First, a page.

Garrett Kaoru Hongo Analysis

Other literary forms

(Poets and Poetry in America)

Garrett Kaoru Hongo (HOHN-goh) wrote Nisei Bar and Grill, a play that was written and performed in Seattle and San Francisco in 1976. Its revised version became a workshop production at the Kilauea Theater (1992). The play depicts interactions among veterans of World War II and the Korean conflict. Volcano: A Memoir of Hawai’i, his memoir of growing up on Hawaii, was published in 1995. Hongo also has written literary essays appearing in Agni Review, The New York Times Book Review, New England Review, Ohio Review, and elsewhere. He edited the landmark anthologies The Open Boat: Poems from Asian America (1993) and Under Western Eyes: Personal Essays from Asian America (1995).


(Poets and Poetry in America)

Garrett Kaoru Hongo’s poetry is notable for its immediacy of voice, clear evocation of place, and poignant negotiation of both ethnic and temporal boundaries. He typically employs memory to compile imagistic pastiches that re-create an emotional state. Many of his poems are quests—for a synthetic cultural identity, for a true personal history, for a unique and satisfactory voice. Traversing landscapes from the volcano of his birthplace to the volcanic experience of living in a mainland metropolis (primarily Los Angeles), Hongo explores the brutality of contemporary life as it assaults the tenderness of the spirit. Alienation, discrimination, cruelty, violence, loss, and isolation permeate the poems as insults to the soul.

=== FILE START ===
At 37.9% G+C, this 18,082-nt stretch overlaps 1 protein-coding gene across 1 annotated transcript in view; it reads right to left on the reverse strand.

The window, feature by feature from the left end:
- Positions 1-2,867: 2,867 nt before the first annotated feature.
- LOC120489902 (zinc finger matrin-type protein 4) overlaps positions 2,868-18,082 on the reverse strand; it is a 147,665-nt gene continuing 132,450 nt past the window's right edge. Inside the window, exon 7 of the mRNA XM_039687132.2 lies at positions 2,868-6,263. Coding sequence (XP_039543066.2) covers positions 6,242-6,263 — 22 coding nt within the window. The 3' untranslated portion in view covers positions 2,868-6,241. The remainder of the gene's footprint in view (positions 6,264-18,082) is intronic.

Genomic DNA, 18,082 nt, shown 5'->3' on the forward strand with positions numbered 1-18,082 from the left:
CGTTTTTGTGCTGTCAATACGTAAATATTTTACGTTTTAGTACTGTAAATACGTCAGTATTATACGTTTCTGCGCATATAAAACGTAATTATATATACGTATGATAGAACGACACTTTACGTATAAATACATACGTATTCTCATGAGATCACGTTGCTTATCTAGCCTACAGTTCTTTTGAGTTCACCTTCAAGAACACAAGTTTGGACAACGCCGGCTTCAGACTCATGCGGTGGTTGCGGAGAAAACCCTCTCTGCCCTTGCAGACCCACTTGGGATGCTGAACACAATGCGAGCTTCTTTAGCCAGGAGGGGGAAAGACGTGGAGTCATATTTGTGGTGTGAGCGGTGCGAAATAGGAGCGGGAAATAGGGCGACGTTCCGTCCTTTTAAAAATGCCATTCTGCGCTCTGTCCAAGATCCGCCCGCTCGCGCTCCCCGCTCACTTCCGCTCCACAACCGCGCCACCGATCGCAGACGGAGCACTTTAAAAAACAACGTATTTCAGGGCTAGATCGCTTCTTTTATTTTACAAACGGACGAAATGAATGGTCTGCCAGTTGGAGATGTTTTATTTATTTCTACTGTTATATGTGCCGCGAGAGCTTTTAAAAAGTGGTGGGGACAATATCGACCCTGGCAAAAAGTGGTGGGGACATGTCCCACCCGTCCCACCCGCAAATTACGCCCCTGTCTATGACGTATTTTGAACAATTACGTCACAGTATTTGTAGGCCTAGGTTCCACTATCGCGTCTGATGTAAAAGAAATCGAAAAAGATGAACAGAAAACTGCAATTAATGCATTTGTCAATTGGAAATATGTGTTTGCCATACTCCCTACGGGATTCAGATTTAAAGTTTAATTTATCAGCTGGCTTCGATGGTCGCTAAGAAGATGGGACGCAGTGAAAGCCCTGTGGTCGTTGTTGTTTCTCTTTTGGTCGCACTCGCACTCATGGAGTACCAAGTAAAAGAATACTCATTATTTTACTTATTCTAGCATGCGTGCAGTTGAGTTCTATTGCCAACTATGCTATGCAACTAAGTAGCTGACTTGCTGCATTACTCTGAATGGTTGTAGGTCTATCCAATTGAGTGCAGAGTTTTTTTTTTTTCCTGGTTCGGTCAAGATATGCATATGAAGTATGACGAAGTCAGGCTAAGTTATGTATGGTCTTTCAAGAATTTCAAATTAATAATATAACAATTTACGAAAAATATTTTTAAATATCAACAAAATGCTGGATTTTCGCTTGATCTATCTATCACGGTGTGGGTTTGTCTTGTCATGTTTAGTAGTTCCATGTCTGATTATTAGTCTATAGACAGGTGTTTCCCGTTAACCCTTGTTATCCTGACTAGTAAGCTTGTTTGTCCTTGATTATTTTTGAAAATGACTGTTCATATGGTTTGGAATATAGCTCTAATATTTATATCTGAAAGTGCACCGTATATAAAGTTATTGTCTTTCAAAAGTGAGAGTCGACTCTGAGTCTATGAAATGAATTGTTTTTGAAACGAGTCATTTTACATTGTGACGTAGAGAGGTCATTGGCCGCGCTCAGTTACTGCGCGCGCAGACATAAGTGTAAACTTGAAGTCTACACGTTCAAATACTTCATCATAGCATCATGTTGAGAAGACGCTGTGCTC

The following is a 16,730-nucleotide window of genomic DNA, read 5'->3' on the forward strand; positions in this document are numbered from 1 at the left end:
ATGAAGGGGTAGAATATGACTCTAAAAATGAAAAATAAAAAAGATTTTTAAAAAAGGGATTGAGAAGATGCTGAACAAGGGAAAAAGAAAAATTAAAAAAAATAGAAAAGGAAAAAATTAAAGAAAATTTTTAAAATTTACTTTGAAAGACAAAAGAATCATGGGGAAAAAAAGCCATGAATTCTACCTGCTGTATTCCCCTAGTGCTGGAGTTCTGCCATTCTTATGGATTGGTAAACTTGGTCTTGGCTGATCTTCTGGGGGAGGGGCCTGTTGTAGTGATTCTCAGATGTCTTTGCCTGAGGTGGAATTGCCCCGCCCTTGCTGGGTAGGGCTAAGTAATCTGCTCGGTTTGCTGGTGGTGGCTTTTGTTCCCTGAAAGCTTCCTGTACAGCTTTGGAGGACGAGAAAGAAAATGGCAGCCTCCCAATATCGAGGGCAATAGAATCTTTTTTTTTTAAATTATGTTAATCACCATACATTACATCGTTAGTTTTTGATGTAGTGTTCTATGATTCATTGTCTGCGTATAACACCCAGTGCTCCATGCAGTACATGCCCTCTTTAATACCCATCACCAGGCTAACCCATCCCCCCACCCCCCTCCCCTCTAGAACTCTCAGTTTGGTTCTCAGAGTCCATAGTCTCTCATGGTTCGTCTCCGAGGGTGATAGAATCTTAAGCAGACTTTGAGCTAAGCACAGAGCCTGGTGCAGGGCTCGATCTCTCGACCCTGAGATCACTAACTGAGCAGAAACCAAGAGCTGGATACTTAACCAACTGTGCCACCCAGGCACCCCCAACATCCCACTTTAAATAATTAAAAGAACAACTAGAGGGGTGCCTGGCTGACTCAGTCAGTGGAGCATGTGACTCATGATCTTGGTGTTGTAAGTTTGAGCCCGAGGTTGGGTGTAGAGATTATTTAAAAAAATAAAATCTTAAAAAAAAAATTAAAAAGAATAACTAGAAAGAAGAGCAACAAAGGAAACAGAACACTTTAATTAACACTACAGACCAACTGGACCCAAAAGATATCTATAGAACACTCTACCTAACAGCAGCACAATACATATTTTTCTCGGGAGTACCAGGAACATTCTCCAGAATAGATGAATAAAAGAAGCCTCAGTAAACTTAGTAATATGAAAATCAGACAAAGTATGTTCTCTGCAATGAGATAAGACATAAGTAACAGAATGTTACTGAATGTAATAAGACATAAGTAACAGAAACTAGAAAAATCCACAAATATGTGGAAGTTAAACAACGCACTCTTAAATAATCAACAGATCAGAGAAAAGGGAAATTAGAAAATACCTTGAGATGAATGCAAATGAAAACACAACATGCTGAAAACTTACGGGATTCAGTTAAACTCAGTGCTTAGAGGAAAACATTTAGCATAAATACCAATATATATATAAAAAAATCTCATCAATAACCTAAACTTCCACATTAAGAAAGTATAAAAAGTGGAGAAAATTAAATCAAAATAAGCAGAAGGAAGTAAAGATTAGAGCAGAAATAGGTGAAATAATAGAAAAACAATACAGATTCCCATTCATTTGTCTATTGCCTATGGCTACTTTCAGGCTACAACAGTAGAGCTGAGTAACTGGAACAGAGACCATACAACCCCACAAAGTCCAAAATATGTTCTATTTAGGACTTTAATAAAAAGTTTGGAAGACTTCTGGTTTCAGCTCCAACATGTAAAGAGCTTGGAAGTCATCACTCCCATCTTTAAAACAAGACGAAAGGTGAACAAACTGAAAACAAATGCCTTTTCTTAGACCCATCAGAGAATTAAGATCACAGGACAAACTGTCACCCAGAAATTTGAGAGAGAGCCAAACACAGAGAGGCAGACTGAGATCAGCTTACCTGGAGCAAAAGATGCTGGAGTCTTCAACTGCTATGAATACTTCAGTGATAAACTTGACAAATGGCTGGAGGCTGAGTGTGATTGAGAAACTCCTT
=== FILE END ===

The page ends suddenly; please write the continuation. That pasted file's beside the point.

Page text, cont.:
Hongo has received high acclaim and support through several prizes and fellowships: the Thomas J. Watson Travelling Fellowship, 1973-1974; the Hopwood Poetry Prize, 1975; the Discovery/The Nation Award, 1981; National Endowment for the Arts Fellowships, 1982 and 1988; Pushcart Prize selection, 1986; the Lamont Poetry Selection, 1987; and a Guggenheim Fellowship, 1990-1991. In 1989, The River of Heaven was a finalist for the Pulitzer Prize in poetry and the Los Angeles Times Book Prize.


(Poets and Poetry in America)

Filipelli, Laurie. Garrett Hongo. Boise, Idaho: Boise State University Press, 1997. A critical survey of Hongo’s work with bibliographic references.

Hongo, Garrett Kaoru. “Garrett Hongo.” Interview by Bill Moyers. In The Language of Life: A Festival of Poets, edited by Moyers. New York: Doubleday, 1995. Hongo examines his life, his work, and his influences.

_______. “A Vicious Kind of Tenderness: An Interview with Garrett Hongo.” Interview by Alice Evans. Poets and Writers Magazine 20, no. 5 (September/October, 1992): 37-46. Hongo says his writing stems from his need to be part of a “corrective process in American history.” Useful comments on craft, family, and Asian-Pacific culture.

Jarman, Mark. “The Volcano Inside.” Southern Review 32, no. 2 (Spring, 1996): 337-343. Examines the role that Hongo’s birthplace, Volcano, and the actual volcano have in his life and works.

Santiago Vural, Soledad. “Garrett Hongo: Whispered Memories of Diaspora.” Santa Fe New Mexican, March 25, 2005, p. PA34. The author discusses Hongo’s view of the Japanese American experiences of immigration and assimilation in conjunction with the poet’s reading selections from his unpublished collection, The North Shore.

Slowik, Mary. “Beyond Lot’s Wife: The Immigration Poems of Marilynn Chin, Garrett Hongo, Li-Young Lee, and David Mura.” MELUS 25, no. 3 (2000): 221-242. Hongo is discussed as one of several Asian American poets looking back through the immigrant experience to their ethnic roots.